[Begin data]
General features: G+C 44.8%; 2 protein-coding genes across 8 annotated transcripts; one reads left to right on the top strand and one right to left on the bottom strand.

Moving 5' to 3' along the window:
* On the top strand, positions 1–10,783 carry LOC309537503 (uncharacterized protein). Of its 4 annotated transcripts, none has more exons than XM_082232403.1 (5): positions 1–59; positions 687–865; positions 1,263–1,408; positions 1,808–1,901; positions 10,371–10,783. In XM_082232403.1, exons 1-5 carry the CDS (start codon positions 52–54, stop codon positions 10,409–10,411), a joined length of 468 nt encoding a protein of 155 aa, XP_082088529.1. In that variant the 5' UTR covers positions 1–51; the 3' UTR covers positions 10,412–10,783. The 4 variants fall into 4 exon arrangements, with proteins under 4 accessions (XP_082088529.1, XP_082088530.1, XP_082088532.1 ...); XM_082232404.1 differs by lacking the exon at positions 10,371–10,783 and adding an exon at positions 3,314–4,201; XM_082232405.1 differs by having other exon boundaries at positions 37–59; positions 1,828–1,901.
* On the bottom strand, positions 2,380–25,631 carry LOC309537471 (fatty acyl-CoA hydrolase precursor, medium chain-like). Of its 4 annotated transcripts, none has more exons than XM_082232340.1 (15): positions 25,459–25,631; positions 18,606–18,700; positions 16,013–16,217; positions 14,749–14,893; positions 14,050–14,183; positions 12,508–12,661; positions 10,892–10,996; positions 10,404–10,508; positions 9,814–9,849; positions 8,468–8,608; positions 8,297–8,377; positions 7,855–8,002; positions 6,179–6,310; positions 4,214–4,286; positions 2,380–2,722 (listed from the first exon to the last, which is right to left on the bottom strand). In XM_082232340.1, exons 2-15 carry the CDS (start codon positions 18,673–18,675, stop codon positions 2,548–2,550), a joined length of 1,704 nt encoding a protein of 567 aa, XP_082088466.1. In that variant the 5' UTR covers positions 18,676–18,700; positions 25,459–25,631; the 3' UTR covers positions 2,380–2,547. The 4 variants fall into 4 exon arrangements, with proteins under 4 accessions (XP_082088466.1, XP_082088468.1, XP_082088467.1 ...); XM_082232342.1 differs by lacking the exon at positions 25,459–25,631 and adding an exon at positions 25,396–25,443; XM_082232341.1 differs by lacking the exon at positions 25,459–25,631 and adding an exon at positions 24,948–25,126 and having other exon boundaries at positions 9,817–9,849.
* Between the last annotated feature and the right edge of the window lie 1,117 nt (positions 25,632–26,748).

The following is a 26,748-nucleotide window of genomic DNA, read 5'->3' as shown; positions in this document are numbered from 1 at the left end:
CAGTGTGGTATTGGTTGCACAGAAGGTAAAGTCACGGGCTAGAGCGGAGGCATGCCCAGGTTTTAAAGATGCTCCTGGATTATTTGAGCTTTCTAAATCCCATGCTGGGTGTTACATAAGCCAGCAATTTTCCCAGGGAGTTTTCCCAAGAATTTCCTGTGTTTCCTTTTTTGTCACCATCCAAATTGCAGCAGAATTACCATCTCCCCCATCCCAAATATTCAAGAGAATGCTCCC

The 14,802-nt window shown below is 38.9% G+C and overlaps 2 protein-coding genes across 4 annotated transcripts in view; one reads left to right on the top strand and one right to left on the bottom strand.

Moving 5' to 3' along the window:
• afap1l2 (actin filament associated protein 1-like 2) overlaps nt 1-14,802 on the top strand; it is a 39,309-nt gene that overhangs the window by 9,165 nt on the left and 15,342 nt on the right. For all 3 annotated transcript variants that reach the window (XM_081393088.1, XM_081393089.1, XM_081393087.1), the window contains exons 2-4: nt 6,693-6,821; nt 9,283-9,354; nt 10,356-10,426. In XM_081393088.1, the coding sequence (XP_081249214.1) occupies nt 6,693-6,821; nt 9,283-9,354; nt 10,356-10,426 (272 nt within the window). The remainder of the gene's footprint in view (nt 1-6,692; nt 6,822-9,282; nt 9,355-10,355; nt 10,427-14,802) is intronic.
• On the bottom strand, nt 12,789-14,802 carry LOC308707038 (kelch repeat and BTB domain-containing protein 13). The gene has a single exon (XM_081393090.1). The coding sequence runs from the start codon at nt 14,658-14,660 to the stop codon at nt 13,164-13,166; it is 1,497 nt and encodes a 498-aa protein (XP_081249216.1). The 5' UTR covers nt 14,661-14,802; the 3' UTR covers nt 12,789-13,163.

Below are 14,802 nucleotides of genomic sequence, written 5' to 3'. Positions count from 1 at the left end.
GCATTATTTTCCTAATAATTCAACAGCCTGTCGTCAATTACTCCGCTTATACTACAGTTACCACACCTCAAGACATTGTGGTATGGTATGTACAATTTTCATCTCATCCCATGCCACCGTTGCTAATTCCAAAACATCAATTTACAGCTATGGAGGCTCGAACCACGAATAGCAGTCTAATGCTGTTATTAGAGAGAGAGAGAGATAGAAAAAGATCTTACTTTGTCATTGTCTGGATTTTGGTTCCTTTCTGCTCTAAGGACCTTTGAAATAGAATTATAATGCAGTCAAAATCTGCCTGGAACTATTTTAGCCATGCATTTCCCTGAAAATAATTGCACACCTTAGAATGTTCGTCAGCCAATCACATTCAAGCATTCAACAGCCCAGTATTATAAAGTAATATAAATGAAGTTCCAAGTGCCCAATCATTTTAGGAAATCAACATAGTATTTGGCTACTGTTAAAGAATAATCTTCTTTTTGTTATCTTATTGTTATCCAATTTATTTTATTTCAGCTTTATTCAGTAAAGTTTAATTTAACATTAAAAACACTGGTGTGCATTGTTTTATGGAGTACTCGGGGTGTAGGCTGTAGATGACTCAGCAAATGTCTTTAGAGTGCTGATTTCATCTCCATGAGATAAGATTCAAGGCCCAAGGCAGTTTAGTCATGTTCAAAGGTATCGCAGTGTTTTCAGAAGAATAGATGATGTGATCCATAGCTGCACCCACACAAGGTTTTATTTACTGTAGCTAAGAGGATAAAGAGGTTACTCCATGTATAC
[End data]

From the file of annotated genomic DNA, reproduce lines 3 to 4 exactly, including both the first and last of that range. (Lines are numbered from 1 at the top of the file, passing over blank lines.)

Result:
* On the top strand, positions 1–10,783 carry LOC309537503 (uncharacterized protein). Of its 4 annotated transcripts, none has more exons than XM_082232403.1 (5): positions 1–59; positions 687–865; positions 1,263–1,408; positions 1,808–1,901; positions 10,371–10,783. In XM_082232403.1, exons 1-5 carry the CDS (start codon positions 52–54, stop codon positions 10,409–10,411), a joined length of 468 nt encoding a protein of 155 aa, XP_082088529.1. In that variant the 5' UTR covers positions 1–51; the 3' UTR covers positions 10,412–10,783. The 4 variants fall into 4 exon arrangements, with proteins under 4 accessions (XP_082088529.1, XP_082088530.1, XP_082088532.1 ...); XM_082232404.1 differs by lacking the exon at positions 10,371–10,783 and adding an exon at positions 3,314–4,201; XM_082232405.1 differs by having other exon boundaries at positions 37–59; positions 1,828–1,901.
* On the bottom strand, positions 2,380–25,631 carry LOC309537471 (fatty acyl-CoA hydrolase precursor, medium chain-like). Of its 4 annotated transcripts, none has more exons than XM_082232340.1 (15): positions 25,459–25,631; positions 18,606–18,700; positions 16,013–16,217; positions 14,749–14,893; positions 14,050–14,183; positions 12,508–12,661; positions 10,892–10,996; positions 10,404–10,508; positions 9,814–9,849; positions 8,468–8,608; positions 8,297–8,377; positions 7,855–8,002; positions 6,179–6,310; positions 4,214–4,286; positions 2,380–2,722 (listed from the first exon to the last, which is right to left on the bottom strand). In XM_082232340.1, exons 2-15 carry the CDS (start codon positions 18,673–18,675, stop codon positions 2,548–2,550), a joined length of 1,704 nt encoding a protein of 567 aa, XP_082088466.1. In that variant the 5' UTR covers positions 18,676–18,700; positions 25,459–25,631; the 3' UTR covers positions 2,380–2,547. The 4 variants fall into 4 exon arrangements, with proteins under 4 accessions (XP_082088466.1, XP_082088468.1, XP_082088467.1 ...); XM_082232342.1 differs by lacking the exon at positions 25,459–25,631 and adding an exon at positions 25,396–25,443; XM_082232341.1 differs by lacking the exon at positions 25,459–25,631 and adding an exon at positions 24,948–25,126 and having other exon boundaries at positions 9,817–9,849.